It’s, it’s one of those things that, you know, understanding how the whole heart works, sets the foundation. And also you can’t get to the cells without having an appreciation for the heart, you literally have to be able to like, know where you are looking. So that means that you do have to work with, you know, hearts- you know it could be animal hearts or human hearts. And they come with different challenges and different sizes. As you can imagine.
Were you studying the human heart?
I was, I was studying the human heart, and we were looking at the hearts of patients who have had heart transplants. And that the the old hearts that come out, we can actually examine under the microscope.
Cool, so can you talk a little bit more about these calcium signals? Like, how do they appear? What are these signals?
So this- the signals actually appear inside the cells. So they’re essentially- so inside the cells, there are compartments that specialise in certain tasks. So for example, virtually everyone knows what a nucleus is, it’s the most common compartment in cells. But there are other types of compartments. And in the cells that make up the heart, there’s a very extensive compartment that works as what we call the calcium store. And its job is essentially it’s, it’s a very complicated bag of calcium, and its job is to squirt out calcium at the right time. And, and we see them luckily, we can visualise them with fluorescence, sort of like dyes that- that glow. What in- if you have a dye that’s, you know, put into the cell, and you look at it in the right time scale, you can see these bursts of calcium happening, where calcium is being released. And these bursts of calcium are kind of- the kind of provide the pattern for the heartbeat. So- so you know, each heartbeat that you feel is it actually follows those calcium signals. And the whole concept is that those calcium signals have to be synchronized in order for the heart to work efficiently. And what we see in- in patients who have you know, have diseases like heart failure or ischemic heart disease, you lose that synchrony and the heart becomes less efficient.
So when you mentioned this calcium signal, is that- that, okay, my biology is very basic and I apologise for this, I stopped doing biology around when I was 16. So if we can get into the basics, I assume that the heart is made out of multiple different types of cell?
Yes, in volume, the majority of the cells are muscle cells, cardiac muscle cells, they make up about 90% of the volume. But in terms of number, number of cells, they’re about half of the cells. You have cells that are- that make up the blood vessels in the heart, you have cells that lay down the collagen cells that we call fibroblasts. So yeah, this is good mix.
And all these cells are emitting calcium?
They can a lot of them can. The ones that are really important are the muscle cells.
Okay. [Izzy] Yeah. [Nuzhat] And when they when they’re emitting this calcium signal, are they releasing it into something?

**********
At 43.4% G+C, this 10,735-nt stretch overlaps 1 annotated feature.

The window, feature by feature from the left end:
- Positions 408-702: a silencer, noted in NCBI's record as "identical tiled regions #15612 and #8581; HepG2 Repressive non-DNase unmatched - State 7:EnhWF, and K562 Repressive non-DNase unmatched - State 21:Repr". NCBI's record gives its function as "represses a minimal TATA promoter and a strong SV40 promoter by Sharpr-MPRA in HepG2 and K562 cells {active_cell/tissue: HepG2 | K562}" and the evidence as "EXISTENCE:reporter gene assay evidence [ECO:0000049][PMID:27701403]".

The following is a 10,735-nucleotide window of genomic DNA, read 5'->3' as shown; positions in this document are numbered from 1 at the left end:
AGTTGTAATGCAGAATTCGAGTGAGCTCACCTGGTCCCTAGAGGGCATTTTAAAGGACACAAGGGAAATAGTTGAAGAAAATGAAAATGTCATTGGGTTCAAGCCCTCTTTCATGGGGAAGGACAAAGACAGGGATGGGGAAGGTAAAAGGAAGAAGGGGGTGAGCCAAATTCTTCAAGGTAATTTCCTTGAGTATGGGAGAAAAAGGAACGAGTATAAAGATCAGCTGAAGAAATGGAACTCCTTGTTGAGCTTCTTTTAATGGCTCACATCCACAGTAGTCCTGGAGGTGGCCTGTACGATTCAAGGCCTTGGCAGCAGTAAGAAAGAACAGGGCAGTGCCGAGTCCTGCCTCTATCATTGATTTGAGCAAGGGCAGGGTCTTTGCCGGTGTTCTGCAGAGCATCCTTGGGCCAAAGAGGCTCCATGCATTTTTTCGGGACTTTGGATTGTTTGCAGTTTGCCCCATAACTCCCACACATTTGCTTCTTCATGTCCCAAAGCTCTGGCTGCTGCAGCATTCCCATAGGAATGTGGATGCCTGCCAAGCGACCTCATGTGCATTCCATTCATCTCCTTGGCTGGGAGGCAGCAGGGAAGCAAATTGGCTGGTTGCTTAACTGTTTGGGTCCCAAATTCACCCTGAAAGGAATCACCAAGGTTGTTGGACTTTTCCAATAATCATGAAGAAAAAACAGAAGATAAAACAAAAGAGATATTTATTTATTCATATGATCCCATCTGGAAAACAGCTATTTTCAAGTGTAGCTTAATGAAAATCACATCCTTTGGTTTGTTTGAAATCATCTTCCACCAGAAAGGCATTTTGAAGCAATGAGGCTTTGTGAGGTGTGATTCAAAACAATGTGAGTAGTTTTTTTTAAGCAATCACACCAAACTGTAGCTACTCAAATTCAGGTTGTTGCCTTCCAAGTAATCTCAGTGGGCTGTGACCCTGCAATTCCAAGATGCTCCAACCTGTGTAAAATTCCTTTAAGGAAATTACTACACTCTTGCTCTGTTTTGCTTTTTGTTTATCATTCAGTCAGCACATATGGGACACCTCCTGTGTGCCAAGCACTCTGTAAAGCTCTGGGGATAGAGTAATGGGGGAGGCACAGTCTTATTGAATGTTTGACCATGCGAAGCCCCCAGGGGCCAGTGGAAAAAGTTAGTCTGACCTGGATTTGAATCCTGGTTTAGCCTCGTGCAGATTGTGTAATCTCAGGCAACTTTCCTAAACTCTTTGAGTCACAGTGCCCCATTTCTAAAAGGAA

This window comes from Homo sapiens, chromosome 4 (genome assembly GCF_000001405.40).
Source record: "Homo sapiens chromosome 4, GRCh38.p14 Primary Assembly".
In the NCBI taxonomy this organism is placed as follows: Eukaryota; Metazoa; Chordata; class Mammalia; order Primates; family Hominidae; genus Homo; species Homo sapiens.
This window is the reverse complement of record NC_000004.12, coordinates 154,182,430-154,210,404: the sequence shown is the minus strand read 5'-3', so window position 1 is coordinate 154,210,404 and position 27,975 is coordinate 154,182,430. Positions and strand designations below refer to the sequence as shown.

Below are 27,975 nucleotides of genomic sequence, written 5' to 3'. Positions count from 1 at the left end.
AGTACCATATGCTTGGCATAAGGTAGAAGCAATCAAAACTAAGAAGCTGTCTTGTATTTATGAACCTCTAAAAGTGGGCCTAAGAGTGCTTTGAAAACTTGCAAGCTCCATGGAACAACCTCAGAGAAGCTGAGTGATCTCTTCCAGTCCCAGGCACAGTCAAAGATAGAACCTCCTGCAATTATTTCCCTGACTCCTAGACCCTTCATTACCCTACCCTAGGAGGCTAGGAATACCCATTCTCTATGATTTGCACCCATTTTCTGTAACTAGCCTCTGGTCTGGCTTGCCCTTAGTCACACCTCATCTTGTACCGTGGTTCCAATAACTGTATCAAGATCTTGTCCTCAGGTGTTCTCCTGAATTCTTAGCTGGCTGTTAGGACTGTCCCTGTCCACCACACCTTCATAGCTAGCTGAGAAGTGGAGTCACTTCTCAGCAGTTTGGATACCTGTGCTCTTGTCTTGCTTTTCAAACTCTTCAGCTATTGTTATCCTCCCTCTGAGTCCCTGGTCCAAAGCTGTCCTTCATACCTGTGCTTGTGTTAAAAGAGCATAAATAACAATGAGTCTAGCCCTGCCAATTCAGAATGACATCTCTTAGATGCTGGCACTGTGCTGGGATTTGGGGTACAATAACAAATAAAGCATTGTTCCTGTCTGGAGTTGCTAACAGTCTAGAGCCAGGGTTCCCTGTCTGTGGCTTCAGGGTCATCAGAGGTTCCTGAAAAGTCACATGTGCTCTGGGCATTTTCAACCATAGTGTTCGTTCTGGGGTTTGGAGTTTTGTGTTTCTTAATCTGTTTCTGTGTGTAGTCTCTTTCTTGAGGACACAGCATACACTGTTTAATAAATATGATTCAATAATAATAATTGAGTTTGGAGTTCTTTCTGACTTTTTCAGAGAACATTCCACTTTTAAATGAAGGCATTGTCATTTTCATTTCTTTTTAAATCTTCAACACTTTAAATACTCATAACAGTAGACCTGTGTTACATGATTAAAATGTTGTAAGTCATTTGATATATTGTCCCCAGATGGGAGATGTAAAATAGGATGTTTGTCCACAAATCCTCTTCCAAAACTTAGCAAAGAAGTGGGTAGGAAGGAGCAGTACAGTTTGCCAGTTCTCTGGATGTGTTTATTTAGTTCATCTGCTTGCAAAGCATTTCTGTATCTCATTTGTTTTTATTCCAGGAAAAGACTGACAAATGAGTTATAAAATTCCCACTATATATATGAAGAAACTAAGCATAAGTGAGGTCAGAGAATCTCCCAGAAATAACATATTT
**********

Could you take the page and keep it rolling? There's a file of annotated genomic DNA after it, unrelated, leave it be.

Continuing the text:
So the- the release is happening within the cells. [Nuzhat] Okay, okay [Izzy] So it goes from the calcium compartment, you know, all of the cell, and then it gets, you know, mopped up again and put back in the compartment for the next one.
Okay, I- that I understand. Okay, so it’s being released into the cell, but then the cell kind of absorbs it back.
Yeah. So imagine a room that we sitting in a room and we have, let’s say, like a glass of Smarties or like M&Ms, and I decided to spill it, and then I have to mop it up, and then I spilled it again and that’s essentially kind of how it works. [Nuzhat] Okay. [Izzy] Even if it goes all over the room, but it’s contained within the room.
But then you got to get it all back up again. All right. Okay.
So when you’re, when you’re studying them, you’re studying hearts that have been taken out during a transplant, but how do you replicate a beating heart, if it’s outside of a human body?
You can manipulate them in different ways. So I mean, if you’re looking for the structures that are responsible, you don’t have to keep the heart alive, you can preserve it and there are various chemicals that lock the structure in, and then that you that allows you to kind of, you know, take sections of it, blocks of it, and then image the blocks. Or if you want to look at the actual beating, what you can do is you can trace it chemically, so that the cells fall apart into individual cells. And the nice thing about it is that all of these individual cells have that function encoded within them. So even when they are out of the heart, they can still work approximately the same way that they used to. And so what we do is essentially make that- take that approximation for granted how we make interventions. So if you wanted to test a drug, that is supposed to make the- make a certain aspect of the calcium signaling better, we can test it out on one cell, and study the principle and then scale up that application to the person.
Because you studied hearts that were that had heart problems, I assume because they were exchanged during a heart transplant. And it sounds so weird saying this, but like, were you able to see how different heart conditions affected the calcium signals?